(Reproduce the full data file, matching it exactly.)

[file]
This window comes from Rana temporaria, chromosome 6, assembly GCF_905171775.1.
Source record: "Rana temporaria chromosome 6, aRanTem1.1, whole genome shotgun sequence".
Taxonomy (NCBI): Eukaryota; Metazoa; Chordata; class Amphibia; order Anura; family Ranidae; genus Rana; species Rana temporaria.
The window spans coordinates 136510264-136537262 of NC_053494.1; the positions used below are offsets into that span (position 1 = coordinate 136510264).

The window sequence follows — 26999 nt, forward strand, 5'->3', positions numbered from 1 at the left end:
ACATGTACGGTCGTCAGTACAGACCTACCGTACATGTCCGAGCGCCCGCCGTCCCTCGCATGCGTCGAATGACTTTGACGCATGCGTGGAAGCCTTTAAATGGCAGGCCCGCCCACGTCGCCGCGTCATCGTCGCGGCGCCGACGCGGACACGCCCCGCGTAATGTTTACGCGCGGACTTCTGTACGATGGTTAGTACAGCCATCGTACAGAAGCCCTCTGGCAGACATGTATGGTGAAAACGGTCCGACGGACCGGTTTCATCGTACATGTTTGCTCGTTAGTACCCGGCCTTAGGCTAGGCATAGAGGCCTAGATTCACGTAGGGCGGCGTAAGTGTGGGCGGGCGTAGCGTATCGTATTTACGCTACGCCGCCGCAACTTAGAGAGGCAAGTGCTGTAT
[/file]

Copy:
This window comes from Rana temporaria, chromosome 6, assembly GCF_905171775.1.
Source record: "Rana temporaria chromosome 6, aRanTem1.1, whole genome shotgun sequence".
Taxonomy (NCBI): Eukaryota; Metazoa; Chordata; class Amphibia; order Anura; family Ranidae; genus Rana; species Rana temporaria.
The window spans coordinates 136510264-136537262 of NC_053494.1; the positions used below are offsets into that span (position 1 = coordinate 136510264).

The window sequence follows — 26999 nt, forward strand, 5'->3', positions numbered from 1 at the left end:
ACATGTACGGTCGTCAGTACAGACCTACCGTACATGTCCGAGCGCCCGCCGTCCCTCGCATGCGTCGAATGACTTTGACGCATGCGTGGAAGCCTTTAAATGGCAGGCCCGCCCACGTCGCCGCGTCATCGTCGCGGCGCCGACGCGGACACGCCCCGCGTAATGTTTACGCGCGGACTTCTGTACGATGGTTAGTACAGCCATCGTACAGAAGCCCTCTGGCAGACATGTATGGTGAAAACGGTCCGACGGACCGGTTTCATCGTACATGTTTGCTCGTTAGTACCCGGCCTTAGGCTAGGCATAGAGGCCTAGATTCACGTAGGGCGGCGTAAGTGTGGGCGGGCGTAGCGTATCGTATTTACGCTACGCCGCCGCAACTTAGAGAGGCAAGTGCTGTAT